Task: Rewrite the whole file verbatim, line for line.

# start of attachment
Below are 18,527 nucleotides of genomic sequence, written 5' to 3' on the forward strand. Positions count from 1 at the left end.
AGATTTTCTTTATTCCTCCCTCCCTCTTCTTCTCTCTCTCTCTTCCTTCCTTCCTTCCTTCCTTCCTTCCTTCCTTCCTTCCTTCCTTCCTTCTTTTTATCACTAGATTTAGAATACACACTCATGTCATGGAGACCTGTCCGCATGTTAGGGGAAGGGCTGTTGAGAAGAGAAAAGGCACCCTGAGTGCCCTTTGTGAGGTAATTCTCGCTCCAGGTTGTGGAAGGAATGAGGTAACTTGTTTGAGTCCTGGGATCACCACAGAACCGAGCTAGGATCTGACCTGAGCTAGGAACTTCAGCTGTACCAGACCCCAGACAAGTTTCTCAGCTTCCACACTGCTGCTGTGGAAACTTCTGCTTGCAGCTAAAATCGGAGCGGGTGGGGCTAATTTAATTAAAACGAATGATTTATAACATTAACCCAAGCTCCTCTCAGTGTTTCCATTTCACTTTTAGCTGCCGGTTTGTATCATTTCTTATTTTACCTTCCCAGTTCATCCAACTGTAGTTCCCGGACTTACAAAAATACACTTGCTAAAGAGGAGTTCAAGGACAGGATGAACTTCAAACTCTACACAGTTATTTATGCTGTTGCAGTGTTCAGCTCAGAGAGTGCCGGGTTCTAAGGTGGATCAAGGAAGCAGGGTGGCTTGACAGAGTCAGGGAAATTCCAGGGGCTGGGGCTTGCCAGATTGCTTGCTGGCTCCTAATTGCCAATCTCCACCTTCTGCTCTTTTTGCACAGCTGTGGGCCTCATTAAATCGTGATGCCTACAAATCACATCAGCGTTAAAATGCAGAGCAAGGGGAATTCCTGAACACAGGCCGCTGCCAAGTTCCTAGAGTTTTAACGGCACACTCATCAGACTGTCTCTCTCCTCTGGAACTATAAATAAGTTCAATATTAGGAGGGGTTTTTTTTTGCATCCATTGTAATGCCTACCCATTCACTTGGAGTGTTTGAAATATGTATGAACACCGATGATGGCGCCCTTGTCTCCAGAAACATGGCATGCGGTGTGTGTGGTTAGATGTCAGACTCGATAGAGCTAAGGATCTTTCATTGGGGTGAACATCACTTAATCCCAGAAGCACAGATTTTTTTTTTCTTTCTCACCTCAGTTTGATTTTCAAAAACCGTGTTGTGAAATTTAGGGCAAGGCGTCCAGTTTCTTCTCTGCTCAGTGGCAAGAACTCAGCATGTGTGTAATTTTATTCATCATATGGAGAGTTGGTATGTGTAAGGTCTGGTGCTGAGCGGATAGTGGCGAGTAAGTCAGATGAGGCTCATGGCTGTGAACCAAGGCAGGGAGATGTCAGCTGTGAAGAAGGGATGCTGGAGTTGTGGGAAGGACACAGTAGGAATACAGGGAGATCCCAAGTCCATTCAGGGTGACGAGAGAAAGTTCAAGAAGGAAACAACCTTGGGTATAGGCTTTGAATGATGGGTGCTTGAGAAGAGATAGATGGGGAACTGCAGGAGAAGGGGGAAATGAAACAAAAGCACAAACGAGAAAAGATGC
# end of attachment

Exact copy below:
Below are 18,527 nucleotides of genomic sequence, written 5' to 3' on the forward strand. Positions count from 1 at the left end.
AGATTTTCTTTATTCCTCCCTCCCTCTTCTTCTCTCTCTCTCTTCCTTCCTTCCTTCCTTCCTTCCTTCCTTCCTTCCTTCCTTCCTTCCTTCTTTTTATCACTAGATTTAGAATACACACTCATGTCATGGAGACCTGTCCGCATGTTAGGGGAAGGGCTGTTGAGAAGAGAAAAGGCACCCTGAGTGCCCTTTGTGAGGTAATTCTCGCTCCAGGTTGTGGAAGGAATGAGGTAACTTGTTTGAGTCCTGGGATCACCACAGAACCGAGCTAGGATCTGACCTGAGCTAGGAACTTCAGCTGTACCAGACCCCAGACAAGTTTCTCAGCTTCCACACTGCTGCTGTGGAAACTTCTGCTTGCAGCTAAAATCGGAGCGGGTGGGGCTAATTTAATTAAAACGAATGATTTATAACATTAACCCAAGCTCCTCTCAGTGTTTCCATTTCACTTTTAGCTGCCGGTTTGTATCATTTCTTATTTTACCTTCCCAGTTCATCCAACTGTAGTTCCCGGACTTACAAAAATACACTTGCTAAAGAGGAGTTCAAGGACAGGATGAACTTCAAACTCTACACAGTTATTTATGCTGTTGCAGTGTTCAGCTCAGAGAGTGCCGGGTTCTAAGGTGGATCAAGGAAGCAGGGTGGCTTGACAGAGTCAGGGAAATTCCAGGGGCTGGGGCTTGCCAGATTGCTTGCTGGCTCCTAATTGCCAATCTCCACCTTCTGCTCTTTTTGCACAGCTGTGGGCCTCATTAAATCGTGATGCCTACAAATCACATCAGCGTTAAAATGCAGAGCAAGGGGAATTCCTGAACACAGGCCGCTGCCAAGTTCCTAGAGTTTTAACGGCACACTCATCAGACTGTCTCTCTCCTCTGGAACTATAAATAAGTTCAATATTAGGAGGGGTTTTTTTTTGCATCCATTGTAATGCCTACCCATTCACTTGGAGTGTTTGAAATATGTATGAACACCGATGATGGCGCCCTTGTCTCCAGAAACATGGCATGCGGTGTGTGTGGTTAGATGTCAGACTCGATAGAGCTAAGGATCTTTCATTGGGGTGAACATCACTTAATCCCAGAAGCACAGATTTTTTTTTTCTTTCTCACCTCAGTTTGATTTTCAAAAACCGTGTTGTGAAATTTAGGGCAAGGCGTCCAGTTTCTTCTCTGCTCAGTGGCAAGAACTCAGCATGTGTGTAATTTTATTCATCATATGGAGAGTTGGTATGTGTAAGGTCTGGTGCTGAGCGGATAGTGGCGAGTAAGTCAGATGAGGCTCATGGCTGTGAACCAAGGCAGGGAGATGTCAGCTGTGAAGAAGGGATGCTGGAGTTGTGGGAAGGACACAGTAGGAATACAGGGAGATCCCAAGTCCATTCAGGGTGACGAGAGAAAGTTCAAGAAGGAAACAACCTTGGGTATAGGCTTTGAATGATGGGTGCTTGAGAAGAGATAGATGGGGAACTGCAGGAGAAGGGGGAAATGAAACAAAAGCACAAACGAGAAAAGATGC